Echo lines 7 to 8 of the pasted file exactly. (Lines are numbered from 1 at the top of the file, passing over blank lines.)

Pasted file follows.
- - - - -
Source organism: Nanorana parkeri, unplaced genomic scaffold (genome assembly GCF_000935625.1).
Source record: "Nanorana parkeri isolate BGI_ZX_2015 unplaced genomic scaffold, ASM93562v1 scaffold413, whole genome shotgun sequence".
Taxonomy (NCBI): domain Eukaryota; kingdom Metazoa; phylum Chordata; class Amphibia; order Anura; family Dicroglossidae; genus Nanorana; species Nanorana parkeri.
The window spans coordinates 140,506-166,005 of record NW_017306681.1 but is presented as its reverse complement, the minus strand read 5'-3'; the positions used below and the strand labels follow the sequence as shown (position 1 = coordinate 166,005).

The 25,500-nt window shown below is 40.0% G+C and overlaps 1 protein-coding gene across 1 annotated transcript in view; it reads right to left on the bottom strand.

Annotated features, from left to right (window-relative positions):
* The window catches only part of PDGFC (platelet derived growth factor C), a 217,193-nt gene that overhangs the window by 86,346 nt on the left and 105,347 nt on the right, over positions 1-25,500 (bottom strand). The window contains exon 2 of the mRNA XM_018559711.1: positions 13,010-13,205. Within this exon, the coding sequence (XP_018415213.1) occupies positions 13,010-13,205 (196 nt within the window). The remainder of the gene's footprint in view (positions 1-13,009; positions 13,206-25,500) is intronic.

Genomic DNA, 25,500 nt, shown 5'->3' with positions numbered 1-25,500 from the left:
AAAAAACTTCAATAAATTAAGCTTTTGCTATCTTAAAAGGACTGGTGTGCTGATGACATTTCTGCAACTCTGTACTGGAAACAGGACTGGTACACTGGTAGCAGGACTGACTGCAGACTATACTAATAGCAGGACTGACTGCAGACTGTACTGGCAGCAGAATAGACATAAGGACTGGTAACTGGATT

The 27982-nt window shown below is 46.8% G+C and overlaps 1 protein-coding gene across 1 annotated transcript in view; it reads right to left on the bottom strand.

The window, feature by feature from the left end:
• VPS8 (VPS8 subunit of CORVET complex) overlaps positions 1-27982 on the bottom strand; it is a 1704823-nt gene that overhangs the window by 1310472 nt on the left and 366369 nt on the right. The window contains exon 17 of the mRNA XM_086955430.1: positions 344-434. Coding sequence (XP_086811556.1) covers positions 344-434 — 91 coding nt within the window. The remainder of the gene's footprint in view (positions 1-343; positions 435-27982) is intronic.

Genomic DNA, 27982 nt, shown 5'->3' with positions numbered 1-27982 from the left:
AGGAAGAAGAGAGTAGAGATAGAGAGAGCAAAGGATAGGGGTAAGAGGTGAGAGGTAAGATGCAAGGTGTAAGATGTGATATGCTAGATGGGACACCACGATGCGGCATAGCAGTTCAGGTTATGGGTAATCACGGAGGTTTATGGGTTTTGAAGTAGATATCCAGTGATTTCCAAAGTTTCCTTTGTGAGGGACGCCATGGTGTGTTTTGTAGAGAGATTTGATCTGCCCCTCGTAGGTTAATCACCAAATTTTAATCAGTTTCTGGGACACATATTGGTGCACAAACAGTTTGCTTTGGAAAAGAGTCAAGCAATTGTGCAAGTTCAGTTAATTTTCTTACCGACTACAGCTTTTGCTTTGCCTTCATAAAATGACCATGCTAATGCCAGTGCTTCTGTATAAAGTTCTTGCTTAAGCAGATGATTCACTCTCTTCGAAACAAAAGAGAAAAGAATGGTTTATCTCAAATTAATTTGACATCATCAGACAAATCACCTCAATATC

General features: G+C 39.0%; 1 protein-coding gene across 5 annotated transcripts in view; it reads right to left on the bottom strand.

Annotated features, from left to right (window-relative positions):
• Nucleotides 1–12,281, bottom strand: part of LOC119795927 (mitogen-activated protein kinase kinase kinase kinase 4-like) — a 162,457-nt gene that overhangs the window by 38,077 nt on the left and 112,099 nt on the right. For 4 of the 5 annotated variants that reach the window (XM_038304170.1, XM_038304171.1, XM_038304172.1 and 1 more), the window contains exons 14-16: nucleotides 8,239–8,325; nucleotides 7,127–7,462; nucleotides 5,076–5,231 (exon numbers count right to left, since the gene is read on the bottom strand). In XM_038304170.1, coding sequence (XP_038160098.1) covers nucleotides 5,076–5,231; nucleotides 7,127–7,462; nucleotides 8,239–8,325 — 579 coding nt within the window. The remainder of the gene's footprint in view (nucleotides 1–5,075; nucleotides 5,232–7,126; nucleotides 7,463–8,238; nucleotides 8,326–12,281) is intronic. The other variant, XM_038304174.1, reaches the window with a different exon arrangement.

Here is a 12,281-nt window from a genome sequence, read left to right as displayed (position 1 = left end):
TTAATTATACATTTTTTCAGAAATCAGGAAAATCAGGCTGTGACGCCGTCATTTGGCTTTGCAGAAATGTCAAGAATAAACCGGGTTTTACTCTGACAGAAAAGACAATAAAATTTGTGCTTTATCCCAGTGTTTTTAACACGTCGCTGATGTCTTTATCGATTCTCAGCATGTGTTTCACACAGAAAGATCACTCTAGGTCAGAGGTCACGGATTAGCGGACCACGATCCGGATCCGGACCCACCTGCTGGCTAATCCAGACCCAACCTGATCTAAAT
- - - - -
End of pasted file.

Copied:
* The window catches only part of PDGFC (platelet derived growth factor C), a 217,193-nt gene that overhangs the window by 86,346 nt on the left and 105,347 nt on the right, over positions 1-25,500 (bottom strand). The window contains exon 2 of the mRNA XM_018559711.1: positions 13,010-13,205. Within this exon, the coding sequence (XP_018415213.1) occupies positions 13,010-13,205 (196 nt within the window). The remainder of the gene's footprint in view (positions 1-13,009; positions 13,206-25,500) is intronic.

Genomic DNA, 25,500 nt, shown 5'->3' with positions numbered 1-25,500 from the left: